Quinn XCII talks marriage, music and making it

Jordyn Zitman

Detroit native Quinn XCII packed Stubb’s Bar-B-Q on April 17 for the final show of his 2019 tour “From Tour With Love.” After graduating from Michigan State University, Quinn was signed to Visionary Music Group, joining the likes of hit-makers Jon Bellion and Logic. The 30-city North American tour promoted his second studio album, From Michigan With Love.

While openers Christian French and Ashe occupied the crowd, Quinn XCII spoke with The Daily Texan about his writing process, collaborations and how he defines success.

Daily Texan: What was it like to leave college and right away start making music? Did you ever think it wouldn’t work out?

Quinn XCII: I got my degree from college, but I was always tempted to stop because I knew in the back of my mind I was never going to use it for a career or job. I also wanted to make my parents happy because they were paying my tuition. The least I can do is get my degree and then pursue music afterwards, that was my mindset. I was very confident in music. Even though I was a bad student, I always knew music was something I was good at.

DT: Your sound is very unique, but who would you compare yourself to?

QX: I would say I could compare my stuff to Jon Bellion in terms of the way we both interpret music and blend genres together. I’ve gotten comparisons vocally to Chance the Rapper or Adam Levine, a lot of people. I like that I can’t really compare it to too many people because there’s some sort of uniqueness to that.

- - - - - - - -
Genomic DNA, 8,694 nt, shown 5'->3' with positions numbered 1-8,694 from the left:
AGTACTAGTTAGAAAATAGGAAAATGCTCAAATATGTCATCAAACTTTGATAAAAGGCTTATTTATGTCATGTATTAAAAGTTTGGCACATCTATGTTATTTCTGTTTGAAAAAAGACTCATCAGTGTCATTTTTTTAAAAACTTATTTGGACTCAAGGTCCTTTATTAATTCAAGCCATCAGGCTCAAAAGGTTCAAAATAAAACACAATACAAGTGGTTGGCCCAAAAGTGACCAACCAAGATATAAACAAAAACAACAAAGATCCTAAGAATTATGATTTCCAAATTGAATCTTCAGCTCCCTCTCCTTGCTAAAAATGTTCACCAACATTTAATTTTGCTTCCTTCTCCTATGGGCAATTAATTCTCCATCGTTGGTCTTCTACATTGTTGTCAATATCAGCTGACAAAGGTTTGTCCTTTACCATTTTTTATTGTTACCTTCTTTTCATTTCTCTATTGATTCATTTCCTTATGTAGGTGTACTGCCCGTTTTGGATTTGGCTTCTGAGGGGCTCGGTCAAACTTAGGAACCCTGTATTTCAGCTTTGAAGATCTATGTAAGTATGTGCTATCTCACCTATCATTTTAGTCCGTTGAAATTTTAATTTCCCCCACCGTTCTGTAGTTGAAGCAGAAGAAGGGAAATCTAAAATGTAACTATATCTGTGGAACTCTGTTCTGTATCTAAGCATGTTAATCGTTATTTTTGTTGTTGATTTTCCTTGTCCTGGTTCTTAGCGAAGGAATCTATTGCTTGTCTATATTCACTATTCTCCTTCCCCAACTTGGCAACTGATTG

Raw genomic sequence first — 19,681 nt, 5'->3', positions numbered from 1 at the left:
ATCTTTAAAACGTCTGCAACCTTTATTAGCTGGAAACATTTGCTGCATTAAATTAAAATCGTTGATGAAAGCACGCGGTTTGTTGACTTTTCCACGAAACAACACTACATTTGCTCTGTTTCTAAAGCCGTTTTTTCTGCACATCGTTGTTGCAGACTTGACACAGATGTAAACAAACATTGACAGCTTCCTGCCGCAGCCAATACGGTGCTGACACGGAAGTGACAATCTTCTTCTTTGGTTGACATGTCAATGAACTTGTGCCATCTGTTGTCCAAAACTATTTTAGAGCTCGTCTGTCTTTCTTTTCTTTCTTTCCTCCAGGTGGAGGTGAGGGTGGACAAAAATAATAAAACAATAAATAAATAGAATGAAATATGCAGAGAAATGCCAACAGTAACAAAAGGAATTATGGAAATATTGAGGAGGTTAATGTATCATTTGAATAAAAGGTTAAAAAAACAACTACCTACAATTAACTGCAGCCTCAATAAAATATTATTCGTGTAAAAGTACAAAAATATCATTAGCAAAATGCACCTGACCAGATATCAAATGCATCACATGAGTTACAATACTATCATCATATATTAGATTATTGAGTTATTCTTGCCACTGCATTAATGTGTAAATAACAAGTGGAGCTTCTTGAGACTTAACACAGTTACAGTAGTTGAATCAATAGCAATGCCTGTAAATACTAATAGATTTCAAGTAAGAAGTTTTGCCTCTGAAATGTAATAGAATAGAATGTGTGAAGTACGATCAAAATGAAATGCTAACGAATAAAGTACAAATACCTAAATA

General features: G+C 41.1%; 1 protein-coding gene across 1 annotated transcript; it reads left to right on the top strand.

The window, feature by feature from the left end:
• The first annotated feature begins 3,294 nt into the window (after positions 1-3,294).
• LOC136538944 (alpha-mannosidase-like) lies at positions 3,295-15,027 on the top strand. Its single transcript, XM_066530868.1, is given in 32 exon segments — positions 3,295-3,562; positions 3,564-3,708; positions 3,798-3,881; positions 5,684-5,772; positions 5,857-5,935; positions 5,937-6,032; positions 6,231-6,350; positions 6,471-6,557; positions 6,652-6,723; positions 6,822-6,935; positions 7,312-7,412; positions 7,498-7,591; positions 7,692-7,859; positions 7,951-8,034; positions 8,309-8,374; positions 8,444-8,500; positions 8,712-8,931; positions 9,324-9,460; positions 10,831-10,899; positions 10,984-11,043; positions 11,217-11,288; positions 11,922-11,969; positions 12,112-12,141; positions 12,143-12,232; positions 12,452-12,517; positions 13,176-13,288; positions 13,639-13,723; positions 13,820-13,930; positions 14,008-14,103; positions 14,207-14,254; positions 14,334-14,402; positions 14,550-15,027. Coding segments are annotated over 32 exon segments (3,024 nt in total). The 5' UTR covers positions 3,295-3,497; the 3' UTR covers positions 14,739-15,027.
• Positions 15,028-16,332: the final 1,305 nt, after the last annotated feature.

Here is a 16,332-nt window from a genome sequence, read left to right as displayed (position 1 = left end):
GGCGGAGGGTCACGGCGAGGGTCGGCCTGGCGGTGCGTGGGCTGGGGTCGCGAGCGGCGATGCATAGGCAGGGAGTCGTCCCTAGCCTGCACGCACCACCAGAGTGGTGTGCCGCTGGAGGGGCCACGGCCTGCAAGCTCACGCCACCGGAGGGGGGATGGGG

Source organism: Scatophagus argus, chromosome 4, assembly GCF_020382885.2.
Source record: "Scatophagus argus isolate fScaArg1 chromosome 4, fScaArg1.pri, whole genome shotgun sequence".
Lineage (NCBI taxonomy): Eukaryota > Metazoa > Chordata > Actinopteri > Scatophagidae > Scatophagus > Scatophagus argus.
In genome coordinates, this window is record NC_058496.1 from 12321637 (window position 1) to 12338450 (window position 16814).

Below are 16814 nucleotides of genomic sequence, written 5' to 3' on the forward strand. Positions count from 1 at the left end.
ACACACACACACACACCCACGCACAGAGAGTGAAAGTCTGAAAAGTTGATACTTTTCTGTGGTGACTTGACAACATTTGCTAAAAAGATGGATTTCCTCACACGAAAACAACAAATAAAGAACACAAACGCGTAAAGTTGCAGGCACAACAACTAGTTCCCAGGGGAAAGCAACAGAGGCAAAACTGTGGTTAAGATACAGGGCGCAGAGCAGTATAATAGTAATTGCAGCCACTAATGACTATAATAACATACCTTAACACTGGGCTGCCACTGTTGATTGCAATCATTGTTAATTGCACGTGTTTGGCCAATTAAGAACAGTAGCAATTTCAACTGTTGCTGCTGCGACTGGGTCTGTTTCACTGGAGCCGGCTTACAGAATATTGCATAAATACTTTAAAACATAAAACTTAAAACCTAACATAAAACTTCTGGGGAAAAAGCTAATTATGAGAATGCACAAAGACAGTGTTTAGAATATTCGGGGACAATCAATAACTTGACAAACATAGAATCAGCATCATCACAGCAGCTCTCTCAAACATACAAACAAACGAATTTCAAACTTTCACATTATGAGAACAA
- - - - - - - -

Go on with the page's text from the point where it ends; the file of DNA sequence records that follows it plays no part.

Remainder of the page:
DT: You’re engaged now. How do you think your music has changed from that? Do you think it will continue to change after you’re married?

QX: It’s changed in a way, I’ve gotten much smarter as a songwriter. I’m also able to talk about more cheesy subjects, like I can write love songs, I have a fascination with love songs. I’m very fortunate to be in a position where I have a stable relationship, but I also don’t want my situation in life to compromise some of the things I had been doing and talking about. I’m definitely not going to be a corny love song artist now just because I’m getting married. I’ve matured more, and I think by living more you experience things, you become more mature and that just naturally funnels into the music.

DT: Have you or do you ever think there will be a moment where you can say ‘I made it’?

QX: I don’t think I ever will, mainly because I don’t like that term. I feel like success is a very subjective term. To me, success is doing what you love and getting paid for it. In a weird way, I’d say I’m successful in that sense. I don’t think I’m ever going to wake up one day and say, ‘I made it,’ because I’m always going to strive for things and never be fully satisfied, but I like that because it keeps me going and keeps me motivated. If you feel like you made it, that’s almost a bad thing because it might make you less motivated. I always want something to chase.